“Whether it’s a clinic or pet food company, if you want to recruit the best talent, they have to feel comfortable with you and you have to know where to look for them,” Betz said. Royal Canin asked, “Why aren’t we getting more diverse candidate pools?”

The company needed to go to historically Black colleges and universities. “And looking deeper at the schools we were recruiting at, we weren’t getting the full diversity of the population just by how we were showing up,” Betz said, because of how the company advertised itself.

Royal Canin also has been working to promote more women in leadership positions by sponsoring the Women’s Veterinary Leadership Forum.

Betting on new technology

Rick DeLuca
Rick DeLuca, executive vice president and global president of Merck Animal Health, gives the featured keynote on the first day of the virtual AVMA Economic Summit.

If Rick DeLuca had one piece of advice to give, it would be this: Get comfortable with being uncomfortable.

Whether that’s doing something new or challenging once a day, week, or month, the executive vice president and global president of Merck Animal Health said he continues to push himself. “If you’re not uncomfortable, you’re not growing.”

He gave the featured keynote, “Transformation in Action: Leadership Lessons From Rick DeLuca,” on the first day of the AVMA Economic Summit. He was joined by Dr. Christine Royal, director of veterinary professional services for Merck’s U.S. equine and companion animal business unit, and Dr. Salois, the AVMA chief economist, in a Q&A session on Oct. 26.

DeLuca said technology is and will continue to be a big driver of transformation in the industry.

“It’s our job as a company to source data from everything we do,” he said. “If you don’t do that, you’re doing a disservice to the future.”

Further, whether it is collecting information from dogs or beef cattle wearing tracking collars or from clinical work, gathering that information “will make product offerings better, allow our colleagues and partners to have more time and better compliance, and provide longer lives and better treatments for the animals they take care of.”

He referenced Merck Animal Health Intelligence, announced in early October and led by Dr. Jeroen van de Ven—a specialized operating unit that encompasses the brands of Allflex Livestock Intelligence, Sure Petcare, and Biomark, which provide digital technology for animal identification, animal monitoring, and smart data management for livestock and companion animals; Vaki, a company focused on equipment for monitoring fish farming and conservation of wild fish; and the most recent acquisitions, IdentiGen and Quantified Ag.

IdentiGen’s technology combines each species’ unique DNA and data analytics to provide an animal traceability product called DNA TraceBack that applies to cattle, aquaculture, swine, and poultry. Quantified Ag is a data and analytics company that monitors cattle body temperature and movement to detect illness early.

He said the creation of Merck Animal Health Intelligence will help shift the company from being known for selling biopharmaceutical products to being “a real solutions provider.”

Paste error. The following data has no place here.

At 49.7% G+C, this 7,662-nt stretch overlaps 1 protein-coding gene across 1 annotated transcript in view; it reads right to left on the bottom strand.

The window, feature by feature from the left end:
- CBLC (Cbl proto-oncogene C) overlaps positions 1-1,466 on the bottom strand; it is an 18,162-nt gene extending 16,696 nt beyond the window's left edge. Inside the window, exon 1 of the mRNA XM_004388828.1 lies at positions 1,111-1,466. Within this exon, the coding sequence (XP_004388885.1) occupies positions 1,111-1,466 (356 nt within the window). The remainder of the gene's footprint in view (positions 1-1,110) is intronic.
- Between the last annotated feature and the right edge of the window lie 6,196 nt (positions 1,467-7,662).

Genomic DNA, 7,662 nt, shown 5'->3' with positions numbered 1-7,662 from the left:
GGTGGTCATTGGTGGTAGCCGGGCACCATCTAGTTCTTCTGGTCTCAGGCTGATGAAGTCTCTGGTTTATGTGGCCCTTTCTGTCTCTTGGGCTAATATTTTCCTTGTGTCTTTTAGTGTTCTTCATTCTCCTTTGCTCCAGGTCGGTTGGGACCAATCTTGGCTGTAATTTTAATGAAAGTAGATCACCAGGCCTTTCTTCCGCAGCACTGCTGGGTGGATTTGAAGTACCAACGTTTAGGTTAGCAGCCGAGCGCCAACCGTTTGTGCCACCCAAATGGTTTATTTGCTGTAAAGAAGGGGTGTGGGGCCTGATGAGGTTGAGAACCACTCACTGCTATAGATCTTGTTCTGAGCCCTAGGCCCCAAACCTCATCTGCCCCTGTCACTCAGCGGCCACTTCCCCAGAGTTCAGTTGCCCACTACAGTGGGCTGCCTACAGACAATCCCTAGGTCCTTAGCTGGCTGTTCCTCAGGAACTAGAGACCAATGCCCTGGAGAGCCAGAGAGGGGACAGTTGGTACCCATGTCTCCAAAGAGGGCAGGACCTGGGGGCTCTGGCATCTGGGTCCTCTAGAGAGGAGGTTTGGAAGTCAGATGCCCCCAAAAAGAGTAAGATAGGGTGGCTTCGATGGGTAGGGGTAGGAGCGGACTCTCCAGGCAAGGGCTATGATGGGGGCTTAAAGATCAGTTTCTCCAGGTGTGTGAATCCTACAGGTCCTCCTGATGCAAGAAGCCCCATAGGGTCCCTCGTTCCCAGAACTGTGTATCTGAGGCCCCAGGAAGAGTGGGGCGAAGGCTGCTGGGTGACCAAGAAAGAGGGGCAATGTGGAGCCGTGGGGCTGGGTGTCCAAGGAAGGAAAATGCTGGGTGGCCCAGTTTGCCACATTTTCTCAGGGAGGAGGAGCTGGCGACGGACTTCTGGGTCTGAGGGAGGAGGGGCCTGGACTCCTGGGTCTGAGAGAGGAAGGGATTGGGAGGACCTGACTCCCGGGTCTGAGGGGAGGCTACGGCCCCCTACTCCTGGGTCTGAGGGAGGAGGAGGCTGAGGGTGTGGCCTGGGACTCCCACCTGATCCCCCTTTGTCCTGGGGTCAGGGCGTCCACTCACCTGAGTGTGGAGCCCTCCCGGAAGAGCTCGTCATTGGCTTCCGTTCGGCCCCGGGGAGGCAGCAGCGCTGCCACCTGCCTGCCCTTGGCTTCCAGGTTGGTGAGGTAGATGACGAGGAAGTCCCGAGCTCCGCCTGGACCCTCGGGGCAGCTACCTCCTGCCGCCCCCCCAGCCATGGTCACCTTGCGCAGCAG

What veterinarians do best

Practitioners and veterinary staff members remain so busy running veterinary clinics, particularly during the pandemic, that the idea of huge new undertakings such as creating an online store for the clinic or implementing telemedicine may seem overwhelming.

Brooks said, “One thing we need to be cognizant of is, with less staff on hand, veterinary technicians are being asked to do more. Everyone in the veterinary hospital is attuned to burnout. In mid-COVID times, we need to be even more attuned to stress levels of the doctors and support staff. It has definitely increased, especially as the (patient) volume has gone up.”

So how do clinics pivot in the middle of uncertain times? Dr. Salois said in his keynote speech that to remain adaptable, people need to have principles that allow them to respond to the changes coming at them (see story). More specifically, the way to go is to maintain excellent customer service—be it in person or virtual—as well as make incremental changes and collaborate with others.

He gave the example of concerns he’s heard from veterinarians about Chewy announcing its telehealth service, Connect With a Vet, in late October. Through the service, pet owners can chat with veterinarians and get answers “to some of the most commonly asked questions,” as well as “receive advice” and “discuss concerns they might have regarding the health and wellness of their pet,” according to Chewy.

Dr. Salois said clients still don’t know what to make of telemedicine because they’re trying to figure out how it works in their own health care.

“But they do want to be connected to their veterinarian. Not a random veterinarian in their community or nationally. They want their vet.”

Later, he added: “What I hear from vets is ‘I can’t compete. I can’t be Amazon. I can’t be Chewy.’ You’re right, you can’t. But Amazon and Chewy can’t be you. The veterinarian has the most valuable asset in front of her, which is the client. You have proximity, trust, and a rapport that Chewy could never capture that you do so well. You think about products and practice and what Chewy and Amazon are doing. But think about what you do best and that will always put you in the No. 1 place.”


Sessions and resources from the AVMA Economic Summit will be available at AVMA Axon until Jan. 30, 2021, for those who register for the event.